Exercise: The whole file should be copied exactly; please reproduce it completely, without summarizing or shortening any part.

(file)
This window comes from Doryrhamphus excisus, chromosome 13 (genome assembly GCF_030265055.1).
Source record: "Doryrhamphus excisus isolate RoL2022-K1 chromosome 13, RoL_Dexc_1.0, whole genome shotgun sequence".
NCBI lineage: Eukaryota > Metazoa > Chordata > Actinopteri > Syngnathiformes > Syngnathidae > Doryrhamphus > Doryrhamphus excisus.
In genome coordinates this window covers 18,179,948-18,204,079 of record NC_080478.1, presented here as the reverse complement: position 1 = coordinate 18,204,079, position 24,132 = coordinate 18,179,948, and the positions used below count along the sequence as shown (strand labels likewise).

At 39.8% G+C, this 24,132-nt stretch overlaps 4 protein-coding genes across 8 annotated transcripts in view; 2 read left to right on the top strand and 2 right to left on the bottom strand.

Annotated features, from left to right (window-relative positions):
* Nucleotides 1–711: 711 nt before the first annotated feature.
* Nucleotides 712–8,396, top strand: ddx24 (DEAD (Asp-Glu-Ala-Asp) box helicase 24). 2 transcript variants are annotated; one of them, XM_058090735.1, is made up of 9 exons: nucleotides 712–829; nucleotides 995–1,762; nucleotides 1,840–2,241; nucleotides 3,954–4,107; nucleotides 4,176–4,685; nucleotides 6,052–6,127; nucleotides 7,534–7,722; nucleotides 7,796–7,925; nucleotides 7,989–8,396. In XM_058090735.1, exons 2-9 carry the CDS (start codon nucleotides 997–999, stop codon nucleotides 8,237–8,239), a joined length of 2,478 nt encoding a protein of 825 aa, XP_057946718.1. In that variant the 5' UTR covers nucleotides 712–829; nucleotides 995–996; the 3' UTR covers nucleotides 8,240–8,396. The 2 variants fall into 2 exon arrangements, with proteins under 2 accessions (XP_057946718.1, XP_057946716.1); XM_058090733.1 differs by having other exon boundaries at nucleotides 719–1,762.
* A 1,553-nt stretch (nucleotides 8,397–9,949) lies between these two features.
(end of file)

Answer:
This window comes from Doryrhamphus excisus, chromosome 13 (genome assembly GCF_030265055.1).
Source record: "Doryrhamphus excisus isolate RoL2022-K1 chromosome 13, RoL_Dexc_1.0, whole genome shotgun sequence".
NCBI lineage: Eukaryota > Metazoa > Chordata > Actinopteri > Syngnathiformes > Syngnathidae > Doryrhamphus > Doryrhamphus excisus.
In genome coordinates this window covers 18,179,948-18,204,079 of record NC_080478.1, presented here as the reverse complement: position 1 = coordinate 18,204,079, position 24,132 = coordinate 18,179,948, and the positions used below count along the sequence as shown (strand labels likewise).

At 39.8% G+C, this 24,132-nt stretch overlaps 4 protein-coding genes across 8 annotated transcripts in view; 2 read left to right on the top strand and 2 right to left on the bottom strand.

Annotated features, from left to right (window-relative positions):
* Nucleotides 1–711: 711 nt before the first annotated feature.
* Nucleotides 712–8,396, top strand: ddx24 (DEAD (Asp-Glu-Ala-Asp) box helicase 24). 2 transcript variants are annotated; one of them, XM_058090735.1, is made up of 9 exons: nucleotides 712–829; nucleotides 995–1,762; nucleotides 1,840–2,241; nucleotides 3,954–4,107; nucleotides 4,176–4,685; nucleotides 6,052–6,127; nucleotides 7,534–7,722; nucleotides 7,796–7,925; nucleotides 7,989–8,396. In XM_058090735.1, exons 2-9 carry the CDS (start codon nucleotides 997–999, stop codon nucleotides 8,237–8,239), a joined length of 2,478 nt encoding a protein of 825 aa, XP_057946718.1. In that variant the 5' UTR covers nucleotides 712–829; nucleotides 995–996; the 3' UTR covers nucleotides 8,240–8,396. The 2 variants fall into 2 exon arrangements, with proteins under 2 accessions (XP_057946718.1, XP_057946716.1); XM_058090733.1 differs by having other exon boundaries at nucleotides 719–1,762.
* A 1,553-nt stretch (nucleotides 8,397–9,949) lies between these two features.